Telemetry, Tracking and Command
The current baseline is to have a system compatible with almost 50 Mbps max data rate. A Ka-band TT&C system is envisaged to allow for the high data rate necessary to download all data created by collecting two images in a single ground contact of about two hours.
Attitude and Orbit Control System
For pointing of the spacecraft, a regular system of four reaction wheels mounted as a tetrahedron will be used. As the two telescopes are moved along the booms, compensatory manoeuvres need to be made to maintain a constant spacecraft spin rate. These manoeuvres will be performed by a system of reaction wheels.
Three independent power systems are used, one on each telescope and one on the hub, to avoid having to route power over the large boom distances.
The interferometer comprises three main elements
- two light collecting telescopes on a boom
- two hub telescopes, located in the central hub
- beam mixer, also located in the hub
Basic optical layout of the interferometer. (Credit: ESA)
The two telescopes on the boom are identical on-axis telescopes, consisting of two aspheric reflectors, a parabolic reflector and a folding mirror. The primary mirrors have a diameter of ~1 metre. The telescopes have an overall magnification of 5, resulting in a collimated beam diameter of ~20 cm being transmitted to the hub.
The two telescopes have strict positioning and pointing requirements with respect to both each other and the hub. The positions of the telescopes need to be stable during measurements and the exact pointing of the two telescopes needs to be known as well as the relative pointing between them to ensure coherent overlapping of the two collimated beams in the beam combiner. This precise alignment will be provided by tip-tilt mirrors and other mechanisms in the optical train.
The central hub houses two identical off-axis light collecting telescopes with a magnification of about 5, resulting in an overall magnification before the delay line of ± 25. The hub telescopes are slightly oversized with respect to the incoming beam diameter in order to compensate for any deflection of the booms.
The beam mixer is designed for a Michelson interferometer. The recombination of the beams is based on using double-Fourier spatio-spectral interferometry, which has already been demonstrated for shorter wavelengths. Using this method over FIRI's large band (25-300 μm) would require a very long stroke of the order of 300 mm for the optical delay line. Additional issues with the required large band width are:
- It is harder to meet spectral resolution requirements over the entire band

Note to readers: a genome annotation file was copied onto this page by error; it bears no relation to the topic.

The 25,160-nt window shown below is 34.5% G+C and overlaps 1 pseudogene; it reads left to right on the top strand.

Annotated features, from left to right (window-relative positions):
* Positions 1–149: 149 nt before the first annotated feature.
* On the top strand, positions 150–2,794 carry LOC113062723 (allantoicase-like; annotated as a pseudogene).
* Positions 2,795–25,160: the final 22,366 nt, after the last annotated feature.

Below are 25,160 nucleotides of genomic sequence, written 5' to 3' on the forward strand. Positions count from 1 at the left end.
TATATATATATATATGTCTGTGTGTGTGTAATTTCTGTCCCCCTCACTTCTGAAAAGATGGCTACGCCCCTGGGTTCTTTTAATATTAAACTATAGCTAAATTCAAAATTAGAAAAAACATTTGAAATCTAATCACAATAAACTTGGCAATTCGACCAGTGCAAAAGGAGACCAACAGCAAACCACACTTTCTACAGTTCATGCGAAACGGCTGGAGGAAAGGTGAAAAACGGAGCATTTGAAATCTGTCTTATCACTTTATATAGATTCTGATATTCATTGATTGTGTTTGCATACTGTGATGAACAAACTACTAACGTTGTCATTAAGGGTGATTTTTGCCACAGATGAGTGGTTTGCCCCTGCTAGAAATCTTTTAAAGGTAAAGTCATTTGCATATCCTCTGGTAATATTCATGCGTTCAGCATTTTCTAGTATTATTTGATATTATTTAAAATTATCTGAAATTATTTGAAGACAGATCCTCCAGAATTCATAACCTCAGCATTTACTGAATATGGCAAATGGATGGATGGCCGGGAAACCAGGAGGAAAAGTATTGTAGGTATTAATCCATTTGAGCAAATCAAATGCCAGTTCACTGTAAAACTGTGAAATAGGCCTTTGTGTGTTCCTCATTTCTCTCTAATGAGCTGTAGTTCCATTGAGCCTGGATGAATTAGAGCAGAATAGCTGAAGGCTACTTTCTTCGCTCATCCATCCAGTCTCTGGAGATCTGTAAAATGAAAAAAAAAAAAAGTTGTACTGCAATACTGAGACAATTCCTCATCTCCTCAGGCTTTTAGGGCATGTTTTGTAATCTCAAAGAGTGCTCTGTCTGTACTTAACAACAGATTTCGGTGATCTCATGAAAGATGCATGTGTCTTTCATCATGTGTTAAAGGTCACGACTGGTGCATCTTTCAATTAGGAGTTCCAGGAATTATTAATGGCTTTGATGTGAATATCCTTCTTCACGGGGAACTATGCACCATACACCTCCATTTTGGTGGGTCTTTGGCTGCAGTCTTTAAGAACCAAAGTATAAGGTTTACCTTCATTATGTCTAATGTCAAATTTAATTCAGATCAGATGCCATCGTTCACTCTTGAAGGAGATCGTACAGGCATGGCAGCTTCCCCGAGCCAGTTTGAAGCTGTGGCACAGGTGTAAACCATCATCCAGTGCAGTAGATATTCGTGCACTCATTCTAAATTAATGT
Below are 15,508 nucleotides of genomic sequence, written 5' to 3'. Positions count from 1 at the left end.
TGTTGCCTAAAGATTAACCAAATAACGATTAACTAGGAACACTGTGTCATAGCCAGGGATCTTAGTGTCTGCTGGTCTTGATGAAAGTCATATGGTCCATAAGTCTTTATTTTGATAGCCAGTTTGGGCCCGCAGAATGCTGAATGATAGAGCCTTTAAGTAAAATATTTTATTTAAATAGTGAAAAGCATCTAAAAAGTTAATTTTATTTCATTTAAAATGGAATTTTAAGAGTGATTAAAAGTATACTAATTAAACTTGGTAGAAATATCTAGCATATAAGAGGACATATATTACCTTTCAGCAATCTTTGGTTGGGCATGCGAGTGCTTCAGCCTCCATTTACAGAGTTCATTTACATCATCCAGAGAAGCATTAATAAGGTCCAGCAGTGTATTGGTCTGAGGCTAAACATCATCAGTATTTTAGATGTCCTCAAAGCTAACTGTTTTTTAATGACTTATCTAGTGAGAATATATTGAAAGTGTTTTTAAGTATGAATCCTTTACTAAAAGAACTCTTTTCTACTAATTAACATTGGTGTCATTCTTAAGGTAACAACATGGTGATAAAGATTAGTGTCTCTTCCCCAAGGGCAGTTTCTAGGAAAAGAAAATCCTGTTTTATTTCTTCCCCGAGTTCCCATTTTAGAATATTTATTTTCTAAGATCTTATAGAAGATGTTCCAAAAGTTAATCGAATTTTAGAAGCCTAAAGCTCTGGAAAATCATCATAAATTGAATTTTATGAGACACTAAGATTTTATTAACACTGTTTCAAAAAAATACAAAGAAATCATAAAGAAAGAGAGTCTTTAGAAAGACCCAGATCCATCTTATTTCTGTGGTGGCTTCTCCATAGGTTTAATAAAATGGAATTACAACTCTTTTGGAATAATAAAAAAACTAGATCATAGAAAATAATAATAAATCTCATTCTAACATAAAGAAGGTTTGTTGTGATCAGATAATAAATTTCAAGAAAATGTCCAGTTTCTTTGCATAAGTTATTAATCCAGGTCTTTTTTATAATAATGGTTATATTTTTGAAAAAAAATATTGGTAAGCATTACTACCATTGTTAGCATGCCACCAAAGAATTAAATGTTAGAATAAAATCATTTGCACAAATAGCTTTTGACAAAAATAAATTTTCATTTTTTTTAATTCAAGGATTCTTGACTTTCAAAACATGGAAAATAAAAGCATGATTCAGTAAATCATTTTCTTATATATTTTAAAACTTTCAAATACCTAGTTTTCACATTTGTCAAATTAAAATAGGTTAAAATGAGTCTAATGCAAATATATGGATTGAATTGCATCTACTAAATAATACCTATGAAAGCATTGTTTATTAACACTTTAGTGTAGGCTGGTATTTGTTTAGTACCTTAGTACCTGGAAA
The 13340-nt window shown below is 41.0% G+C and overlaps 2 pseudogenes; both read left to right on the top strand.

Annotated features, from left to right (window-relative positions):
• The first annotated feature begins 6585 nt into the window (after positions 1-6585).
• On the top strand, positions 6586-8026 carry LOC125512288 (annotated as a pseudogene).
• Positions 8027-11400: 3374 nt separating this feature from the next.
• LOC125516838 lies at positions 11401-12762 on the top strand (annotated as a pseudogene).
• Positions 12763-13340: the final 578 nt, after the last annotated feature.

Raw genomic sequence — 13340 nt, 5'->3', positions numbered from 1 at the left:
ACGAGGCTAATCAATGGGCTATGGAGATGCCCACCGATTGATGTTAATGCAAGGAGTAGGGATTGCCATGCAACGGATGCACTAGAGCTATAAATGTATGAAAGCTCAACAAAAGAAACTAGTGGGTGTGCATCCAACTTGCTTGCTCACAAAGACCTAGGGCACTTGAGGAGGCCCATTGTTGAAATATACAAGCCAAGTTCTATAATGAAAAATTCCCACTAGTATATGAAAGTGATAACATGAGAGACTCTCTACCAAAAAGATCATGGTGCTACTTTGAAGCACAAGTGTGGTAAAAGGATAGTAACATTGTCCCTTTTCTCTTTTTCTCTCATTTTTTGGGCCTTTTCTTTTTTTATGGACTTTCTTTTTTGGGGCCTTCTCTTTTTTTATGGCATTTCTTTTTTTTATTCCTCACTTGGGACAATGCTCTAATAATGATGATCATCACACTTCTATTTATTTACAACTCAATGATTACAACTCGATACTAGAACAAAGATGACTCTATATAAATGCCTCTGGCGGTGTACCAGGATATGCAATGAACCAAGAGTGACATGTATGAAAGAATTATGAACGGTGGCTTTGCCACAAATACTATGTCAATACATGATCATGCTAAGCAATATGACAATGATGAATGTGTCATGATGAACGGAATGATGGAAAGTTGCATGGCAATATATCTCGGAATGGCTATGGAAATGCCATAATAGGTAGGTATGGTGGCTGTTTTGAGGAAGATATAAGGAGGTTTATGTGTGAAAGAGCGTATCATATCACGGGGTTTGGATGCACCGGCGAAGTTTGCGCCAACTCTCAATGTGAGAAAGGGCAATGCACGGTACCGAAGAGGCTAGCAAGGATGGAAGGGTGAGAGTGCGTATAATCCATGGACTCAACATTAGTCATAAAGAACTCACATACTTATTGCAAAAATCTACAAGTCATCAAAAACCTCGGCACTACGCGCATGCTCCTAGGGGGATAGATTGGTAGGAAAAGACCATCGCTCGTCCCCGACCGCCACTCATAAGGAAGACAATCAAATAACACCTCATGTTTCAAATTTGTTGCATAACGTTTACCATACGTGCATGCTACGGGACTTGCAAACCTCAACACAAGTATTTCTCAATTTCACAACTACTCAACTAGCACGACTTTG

- A large band width implies that the coherence length would only represent a small fraction of the primary beam
For these reasons FIRI's spectral band is split up into four sub-bands, each covering approximately 1 octave. This allows the optical stroke to be reduced to ± 70mm, or a mechanical stroke of ± 35mm.
|Characteristics of the FIRI spectral bands|
||# of pixels|
||18 × 18|
||10 × 10|
||6 × 6|
||4 × 4|
Fringe tracking is done by observing interference of the light coming from objects in the 3 arcminute field of view of a dedicated fringe tracking detector (a the science targets might be too faint for this purpose).
This system is needed to measure the internal optical path difference between the optical trains of the two telescopes. It uses an internal laser to measure the distances to the collector telescopes located on the beams. An absolute metrology system is used to estimate the position of the telescopes with respect to the hub. Such a system would be based on developments carried out in the frame of the Darwin mission.
The detector will be comprised of four different detectors, one for each wavelength band and each with a different number of pixels and pixel sizes. Currently there exists no detector in array format with the required performance of a noise equivalent power in the order of 10-20 W/Hz½.
One promising detector technology for achieving this sensitivity is Transition Edge Sensors (TES). The size of a typical TES is small, which would lead to a large number of pixels required to fill an array. To reduce this number a lens matched to the wavelength of interest would be located in front of the TES. This facilitates an easier match between the size of the TES and the telescope optics in addition to increasing the efficiency of the detector.
The TES operates at about 50 mK, which is a major design driver for the cooling system. To avoid different focusing for each detector it is envisioned that all the detectors have the same overall dimensions.
To enable a mission as complex as FIRI substantial technology development effort is required, specifically in the field of cooling, optics and detector technology.
The current FIRI study has shown that the selected mission concept is quite ambitious and is feasible only with significant technology development. Nevertheless, the baseline selected for FIRI is a promising one as it is less complex than a far infrared mission involving formation flying.
This study was completed in 2006. It was performed by SRE-PAM in cooperation with the Concurrent Design Facility, CDF.
Head of Science Missions section (SRE-PAM)
Advanced Studies and Technology Preparation Division
ESA - ESTEC, Keplerlaan 1, 2201 AZ Noordwijk, The Netherlands
Last Update: 27 Oct 2008